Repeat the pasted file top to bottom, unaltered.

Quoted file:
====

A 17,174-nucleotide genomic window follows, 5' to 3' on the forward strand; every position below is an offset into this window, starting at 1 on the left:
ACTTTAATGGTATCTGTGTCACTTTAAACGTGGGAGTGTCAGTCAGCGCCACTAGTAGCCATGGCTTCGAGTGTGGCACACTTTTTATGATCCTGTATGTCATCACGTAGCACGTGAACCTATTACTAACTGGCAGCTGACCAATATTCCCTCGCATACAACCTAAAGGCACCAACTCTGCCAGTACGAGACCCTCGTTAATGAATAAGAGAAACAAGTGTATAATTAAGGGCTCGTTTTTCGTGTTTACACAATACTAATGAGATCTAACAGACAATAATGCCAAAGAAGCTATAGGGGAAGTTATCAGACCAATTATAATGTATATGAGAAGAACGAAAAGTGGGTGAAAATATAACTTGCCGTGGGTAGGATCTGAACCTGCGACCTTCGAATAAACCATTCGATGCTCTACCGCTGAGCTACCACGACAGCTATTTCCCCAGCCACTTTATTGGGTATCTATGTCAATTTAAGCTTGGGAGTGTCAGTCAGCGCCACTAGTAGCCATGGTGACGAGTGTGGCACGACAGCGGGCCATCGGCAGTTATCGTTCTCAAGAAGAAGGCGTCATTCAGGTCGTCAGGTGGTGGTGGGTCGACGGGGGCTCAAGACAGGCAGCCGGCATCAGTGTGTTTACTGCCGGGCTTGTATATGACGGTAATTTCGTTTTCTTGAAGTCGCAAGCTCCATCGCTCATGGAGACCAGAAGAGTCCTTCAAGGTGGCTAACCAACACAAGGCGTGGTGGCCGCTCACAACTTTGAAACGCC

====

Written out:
A 17,174-nucleotide genomic window follows, 5' to 3' on the forward strand; every position below is an offset into this window, starting at 1 on the left:
ACTTTAATGGTATCTGTGTCACTTTAAACGTGGGAGTGTCAGTCAGCGCCACTAGTAGCCATGGCTTCGAGTGTGGCACACTTTTTATGATCCTGTATGTCATCACGTAGCACGTGAACCTATTACTAACTGGCAGCTGACCAATATTCCCTCGCATACAACCTAAAGGCACCAACTCTGCCAGTACGAGACCCTCGTTAATGAATAAGAGAAACAAGTGTATAATTAAGGGCTCGTTTTTCGTGTTTACACAATACTAATGAGATCTAACAGACAATAATGCCAAAGAAGCTATAGGGGAAGTTATCAGACCAATTATAATGTATATGAGAAGAACGAAAAGTGGGTGAAAATATAACTTGCCGTGGGTAGGATCTGAACCTGCGACCTTCGAATAAACCATTCGATGCTCTACCGCTGAGCTACCACGACAGCTATTTCCCCAGCCACTTTATTGGGTATCTATGTCAATTTAAGCTTGGGAGTGTCAGTCAGCGCCACTAGTAGCCATGGTGACGAGTGTGGCACGACAGCGGGCCATCGGCAGTTATCGTTCTCAAGAAGAAGGCGTCATTCAGGTCGTCAGGTGGTGGTGGGTCGACGGGGGCTCAAGACAGGCAGCCGGCATCAGTGTGTTTACTGCCGGGCTTGTATATGACGGTAATTTCGTTTTCTTGAAGTCGCAAGCTCCATCGCTCATGGAGACCAGAAGAGTCCTTCAAGGTGGCTAACCAACACAAGGCGTGGTGGCCGCTCACAACTTTGAAACGCC